Microporous filters containing Mgo2were shown to be effective in the removal and inactivation of bacteria and viruses from tapwater. Pseudomonasaeruginosa, P. cepacia and Escherichia co1i col lected by the filters were found to rapidly decrease in numbers to undetectable levels within 24 hours. In contrast, the same bacteria collected on identical filters not containing Mgo2, either rapidly increased in numbers or their numbers remained unchanged. Poliovirus type1, Echovirus type 1, Reovirus type 3 and Rotavirus SA-11 were found to readily adsorb to the filters. The numbers of viruses which could be recovered from the Mgo2containing filters decreased rapidly with time as compared to contro1 filters. No significant inactivation of bacteria or viruses occurred in tapwater passed through the filters, strongly suggesting that the microorganisms were being inactivated while adsorbed to the filters and not by substances released by the filters into the water. The filters remained effective even after the passage of large volumes of tapwater through small diameter filters and in the presence of raw sewage-contaminated tapwater. Such filters could potentially be useful for disinfection of water supplies for small community and individual water systems.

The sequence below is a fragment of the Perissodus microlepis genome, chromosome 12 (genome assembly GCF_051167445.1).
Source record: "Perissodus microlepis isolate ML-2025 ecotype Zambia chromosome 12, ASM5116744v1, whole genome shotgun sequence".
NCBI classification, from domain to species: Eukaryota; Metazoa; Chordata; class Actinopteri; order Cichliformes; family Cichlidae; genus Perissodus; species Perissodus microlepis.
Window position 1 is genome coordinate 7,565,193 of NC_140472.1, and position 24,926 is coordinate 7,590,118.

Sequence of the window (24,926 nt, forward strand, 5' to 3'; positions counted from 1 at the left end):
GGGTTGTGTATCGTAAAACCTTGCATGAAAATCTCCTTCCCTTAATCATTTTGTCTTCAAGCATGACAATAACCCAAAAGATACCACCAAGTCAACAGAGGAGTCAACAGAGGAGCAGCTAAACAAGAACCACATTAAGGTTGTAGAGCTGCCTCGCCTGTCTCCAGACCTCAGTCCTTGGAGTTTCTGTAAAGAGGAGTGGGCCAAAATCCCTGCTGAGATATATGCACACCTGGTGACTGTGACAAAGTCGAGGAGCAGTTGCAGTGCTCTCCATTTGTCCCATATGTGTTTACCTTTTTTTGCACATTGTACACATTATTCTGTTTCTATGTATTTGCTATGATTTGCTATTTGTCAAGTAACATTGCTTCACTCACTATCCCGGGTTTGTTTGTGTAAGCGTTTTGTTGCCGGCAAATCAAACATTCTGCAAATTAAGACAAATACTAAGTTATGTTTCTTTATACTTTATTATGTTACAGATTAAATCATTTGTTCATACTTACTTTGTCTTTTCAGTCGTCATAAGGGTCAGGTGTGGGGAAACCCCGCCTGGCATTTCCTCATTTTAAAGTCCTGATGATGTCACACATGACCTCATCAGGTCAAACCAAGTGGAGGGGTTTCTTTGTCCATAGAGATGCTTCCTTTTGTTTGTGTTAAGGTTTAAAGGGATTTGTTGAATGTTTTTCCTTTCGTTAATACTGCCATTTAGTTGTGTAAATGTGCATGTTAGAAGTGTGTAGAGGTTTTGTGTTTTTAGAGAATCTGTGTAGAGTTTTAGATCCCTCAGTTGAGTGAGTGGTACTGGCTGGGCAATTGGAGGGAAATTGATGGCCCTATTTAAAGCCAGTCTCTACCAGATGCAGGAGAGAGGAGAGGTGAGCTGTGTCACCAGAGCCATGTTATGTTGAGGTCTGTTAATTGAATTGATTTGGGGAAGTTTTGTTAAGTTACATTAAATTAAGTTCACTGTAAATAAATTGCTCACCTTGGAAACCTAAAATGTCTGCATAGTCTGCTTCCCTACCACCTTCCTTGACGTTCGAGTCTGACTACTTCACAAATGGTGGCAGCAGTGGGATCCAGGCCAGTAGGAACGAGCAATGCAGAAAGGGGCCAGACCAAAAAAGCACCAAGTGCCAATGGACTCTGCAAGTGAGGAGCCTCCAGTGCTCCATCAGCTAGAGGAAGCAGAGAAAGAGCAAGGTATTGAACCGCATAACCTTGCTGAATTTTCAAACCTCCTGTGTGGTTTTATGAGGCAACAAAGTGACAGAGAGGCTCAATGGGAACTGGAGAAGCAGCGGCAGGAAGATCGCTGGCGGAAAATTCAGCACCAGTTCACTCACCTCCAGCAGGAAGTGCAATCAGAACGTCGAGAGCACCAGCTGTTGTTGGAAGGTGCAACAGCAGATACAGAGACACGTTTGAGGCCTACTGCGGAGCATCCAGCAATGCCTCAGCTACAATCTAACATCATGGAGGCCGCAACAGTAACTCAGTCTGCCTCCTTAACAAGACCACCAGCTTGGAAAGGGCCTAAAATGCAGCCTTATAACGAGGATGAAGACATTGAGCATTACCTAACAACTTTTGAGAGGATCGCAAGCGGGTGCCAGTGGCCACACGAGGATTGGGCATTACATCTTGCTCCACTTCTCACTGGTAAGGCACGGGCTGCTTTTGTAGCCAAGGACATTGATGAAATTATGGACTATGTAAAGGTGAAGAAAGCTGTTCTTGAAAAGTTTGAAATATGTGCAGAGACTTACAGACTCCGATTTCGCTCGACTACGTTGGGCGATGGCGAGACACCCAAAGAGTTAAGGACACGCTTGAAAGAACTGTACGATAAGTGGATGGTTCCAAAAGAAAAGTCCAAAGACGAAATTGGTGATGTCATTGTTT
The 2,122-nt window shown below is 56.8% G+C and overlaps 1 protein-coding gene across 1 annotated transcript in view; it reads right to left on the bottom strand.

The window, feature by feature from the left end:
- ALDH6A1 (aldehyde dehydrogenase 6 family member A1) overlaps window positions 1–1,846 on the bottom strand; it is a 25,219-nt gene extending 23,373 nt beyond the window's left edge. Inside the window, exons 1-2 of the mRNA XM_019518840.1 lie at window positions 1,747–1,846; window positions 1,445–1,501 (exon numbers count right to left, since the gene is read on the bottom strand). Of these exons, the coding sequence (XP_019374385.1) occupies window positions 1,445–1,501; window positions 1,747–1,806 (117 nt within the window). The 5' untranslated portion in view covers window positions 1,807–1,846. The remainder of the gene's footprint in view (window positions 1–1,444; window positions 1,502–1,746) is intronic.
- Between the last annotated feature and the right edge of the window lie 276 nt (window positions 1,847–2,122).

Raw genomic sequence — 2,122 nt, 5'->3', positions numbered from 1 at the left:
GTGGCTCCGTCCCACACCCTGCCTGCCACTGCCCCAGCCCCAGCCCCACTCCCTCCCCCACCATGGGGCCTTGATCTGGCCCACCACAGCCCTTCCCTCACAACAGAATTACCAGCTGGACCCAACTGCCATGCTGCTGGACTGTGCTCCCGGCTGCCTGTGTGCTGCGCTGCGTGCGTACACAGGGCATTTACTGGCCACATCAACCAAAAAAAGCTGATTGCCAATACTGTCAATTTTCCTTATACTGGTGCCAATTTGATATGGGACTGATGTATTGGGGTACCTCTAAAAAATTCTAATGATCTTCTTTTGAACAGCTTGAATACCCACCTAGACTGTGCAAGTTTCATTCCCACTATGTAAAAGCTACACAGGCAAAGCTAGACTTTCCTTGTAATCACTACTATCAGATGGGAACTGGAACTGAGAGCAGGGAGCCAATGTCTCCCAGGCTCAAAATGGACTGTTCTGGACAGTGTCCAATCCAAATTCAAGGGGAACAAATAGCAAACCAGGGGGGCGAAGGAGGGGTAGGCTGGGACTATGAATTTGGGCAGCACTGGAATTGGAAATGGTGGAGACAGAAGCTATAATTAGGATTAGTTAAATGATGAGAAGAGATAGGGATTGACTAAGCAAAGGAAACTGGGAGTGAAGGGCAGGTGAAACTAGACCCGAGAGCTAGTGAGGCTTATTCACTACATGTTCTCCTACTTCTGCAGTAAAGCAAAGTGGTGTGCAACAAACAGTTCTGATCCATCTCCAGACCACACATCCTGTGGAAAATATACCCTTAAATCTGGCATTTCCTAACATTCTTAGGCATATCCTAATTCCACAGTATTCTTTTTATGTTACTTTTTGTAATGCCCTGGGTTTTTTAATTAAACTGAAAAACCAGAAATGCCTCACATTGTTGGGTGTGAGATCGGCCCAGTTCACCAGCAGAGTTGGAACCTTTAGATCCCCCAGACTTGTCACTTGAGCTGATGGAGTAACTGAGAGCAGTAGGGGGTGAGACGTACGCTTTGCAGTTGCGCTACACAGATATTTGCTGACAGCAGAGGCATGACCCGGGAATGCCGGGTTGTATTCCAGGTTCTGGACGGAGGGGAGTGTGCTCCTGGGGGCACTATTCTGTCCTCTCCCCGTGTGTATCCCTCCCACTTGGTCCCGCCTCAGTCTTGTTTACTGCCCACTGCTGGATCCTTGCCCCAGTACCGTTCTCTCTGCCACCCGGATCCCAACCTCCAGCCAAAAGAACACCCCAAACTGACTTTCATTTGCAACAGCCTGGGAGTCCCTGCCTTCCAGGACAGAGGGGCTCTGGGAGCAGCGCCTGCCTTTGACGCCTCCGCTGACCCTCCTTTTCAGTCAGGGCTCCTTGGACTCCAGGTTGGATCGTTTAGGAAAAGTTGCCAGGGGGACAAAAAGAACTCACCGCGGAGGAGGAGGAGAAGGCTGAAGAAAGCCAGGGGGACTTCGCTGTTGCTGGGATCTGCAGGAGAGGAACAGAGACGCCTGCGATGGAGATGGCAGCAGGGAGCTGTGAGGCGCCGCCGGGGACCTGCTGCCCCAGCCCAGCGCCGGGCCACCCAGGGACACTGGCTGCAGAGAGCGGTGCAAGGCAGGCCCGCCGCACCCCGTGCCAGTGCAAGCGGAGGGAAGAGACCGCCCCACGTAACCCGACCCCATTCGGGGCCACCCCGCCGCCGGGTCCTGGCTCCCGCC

|Original language||English (US)|
|Number of pages||18|
|Journal||Journal of Environmental Science and Health Part A: Environmental Science and Engineering|
|State||Published - Jan 1 1988|
- Magnesium Peroxide
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